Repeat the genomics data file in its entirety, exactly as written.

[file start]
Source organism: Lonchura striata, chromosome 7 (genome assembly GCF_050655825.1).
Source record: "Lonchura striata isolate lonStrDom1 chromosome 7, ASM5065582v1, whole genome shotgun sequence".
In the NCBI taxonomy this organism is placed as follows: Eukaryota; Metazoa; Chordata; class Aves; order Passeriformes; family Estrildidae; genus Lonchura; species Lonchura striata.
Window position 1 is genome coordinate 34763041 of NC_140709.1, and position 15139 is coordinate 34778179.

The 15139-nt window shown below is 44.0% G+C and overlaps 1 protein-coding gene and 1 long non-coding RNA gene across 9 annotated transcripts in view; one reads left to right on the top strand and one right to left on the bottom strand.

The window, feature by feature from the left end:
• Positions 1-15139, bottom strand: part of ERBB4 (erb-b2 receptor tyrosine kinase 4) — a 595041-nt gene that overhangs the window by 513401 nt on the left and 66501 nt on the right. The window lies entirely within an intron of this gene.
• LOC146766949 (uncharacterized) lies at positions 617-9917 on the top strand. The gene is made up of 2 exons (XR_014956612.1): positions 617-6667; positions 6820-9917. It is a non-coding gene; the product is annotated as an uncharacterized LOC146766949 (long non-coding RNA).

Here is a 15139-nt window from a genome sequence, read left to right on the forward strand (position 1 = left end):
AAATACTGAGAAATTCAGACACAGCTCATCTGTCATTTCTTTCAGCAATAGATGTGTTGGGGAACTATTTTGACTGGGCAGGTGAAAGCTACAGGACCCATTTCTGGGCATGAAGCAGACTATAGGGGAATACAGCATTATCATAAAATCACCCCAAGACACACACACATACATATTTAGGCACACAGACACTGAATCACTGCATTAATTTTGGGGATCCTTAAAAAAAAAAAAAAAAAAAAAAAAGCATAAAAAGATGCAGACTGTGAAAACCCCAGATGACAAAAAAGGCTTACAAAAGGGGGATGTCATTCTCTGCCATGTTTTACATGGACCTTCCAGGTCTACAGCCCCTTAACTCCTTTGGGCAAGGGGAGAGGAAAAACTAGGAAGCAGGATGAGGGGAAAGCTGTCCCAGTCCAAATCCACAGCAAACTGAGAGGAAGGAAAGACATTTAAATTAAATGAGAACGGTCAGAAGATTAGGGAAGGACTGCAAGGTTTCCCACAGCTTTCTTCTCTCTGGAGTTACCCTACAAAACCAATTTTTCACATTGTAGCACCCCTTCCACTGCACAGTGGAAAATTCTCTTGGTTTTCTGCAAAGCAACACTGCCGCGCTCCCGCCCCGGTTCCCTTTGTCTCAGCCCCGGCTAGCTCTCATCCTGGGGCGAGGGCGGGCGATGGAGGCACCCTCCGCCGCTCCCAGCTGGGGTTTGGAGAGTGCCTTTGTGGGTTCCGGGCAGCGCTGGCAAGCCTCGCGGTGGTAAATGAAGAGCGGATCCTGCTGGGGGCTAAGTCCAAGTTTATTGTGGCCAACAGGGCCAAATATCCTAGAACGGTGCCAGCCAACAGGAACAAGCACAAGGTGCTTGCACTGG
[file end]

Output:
Source organism: Lonchura striata, chromosome 7 (genome assembly GCF_050655825.1).
Source record: "Lonchura striata isolate lonStrDom1 chromosome 7, ASM5065582v1, whole genome shotgun sequence".
In the NCBI taxonomy this organism is placed as follows: Eukaryota; Metazoa; Chordata; class Aves; order Passeriformes; family Estrildidae; genus Lonchura; species Lonchura striata.
Window position 1 is genome coordinate 34763041 of NC_140709.1, and position 15139 is coordinate 34778179.

The 15139-nt window shown below is 44.0% G+C and overlaps 1 protein-coding gene and 1 long non-coding RNA gene across 9 annotated transcripts in view; one reads left to right on the top strand and one right to left on the bottom strand.

The window, feature by feature from the left end:
• Positions 1-15139, bottom strand: part of ERBB4 (erb-b2 receptor tyrosine kinase 4) — a 595041-nt gene that overhangs the window by 513401 nt on the left and 66501 nt on the right. The window lies entirely within an intron of this gene.
• LOC146766949 (uncharacterized) lies at positions 617-9917 on the top strand. The gene is made up of 2 exons (XR_014956612.1): positions 617-6667; positions 6820-9917. It is a non-coding gene; the product is annotated as an uncharacterized LOC146766949 (long non-coding RNA).

Here is a 15139-nt window from a genome sequence, read left to right on the forward strand (position 1 = left end):
AAATACTGAGAAATTCAGACACAGCTCATCTGTCATTTCTTTCAGCAATAGATGTGTTGGGGAACTATTTTGACTGGGCAGGTGAAAGCTACAGGACCCATTTCTGGGCATGAAGCAGACTATAGGGGAATACAGCATTATCATAAAATCACCCCAAGACACACACACATACATATTTAGGCACACAGACACTGAATCACTGCATTAATTTTGGGGATCCTTAAAAAAAAAAAAAAAAAAAAAAAAGCATAAAAAGATGCAGACTGTGAAAACCCCAGATGACAAAAAAGGCTTACAAAAGGGGGATGTCATTCTCTGCCATGTTTTACATGGACCTTCCAGGTCTACAGCCCCTTAACTCCTTTGGGCAAGGGGAGAGGAAAAACTAGGAAGCAGGATGAGGGGAAAGCTGTCCCAGTCCAAATCCACAGCAAACTGAGAGGAAGGAAAGACATTTAAATTAAATGAGAACGGTCAGAAGATTAGGGAAGGACTGCAAGGTTTCCCACAGCTTTCTTCTCTCTGGAGTTACCCTACAAAACCAATTTTTCACATTGTAGCACCCCTTCCACTGCACAGTGGAAAATTCTCTTGGTTTTCTGCAAAGCAACACTGCCGCGCTCCCGCCCCGGTTCCCTTTGTCTCAGCCCCGGCTAGCTCTCATCCTGGGGCGAGGGCGGGCGATGGAGGCACCCTCCGCCGCTCCCAGCTGGGGTTTGGAGAGTGCCTTTGTGGGTTCCGGGCAGCGCTGGCAAGCCTCGCGGTGGTAAATGAAGAGCGGATCCTGCTGGGGGCTAAGTCCAAGTTTATTGTGGCCAACAGGGCCAAATATCCTAGAACGGTGCCAGCCAACAGGAACAAGCACAAGGTGCTTGCACTGG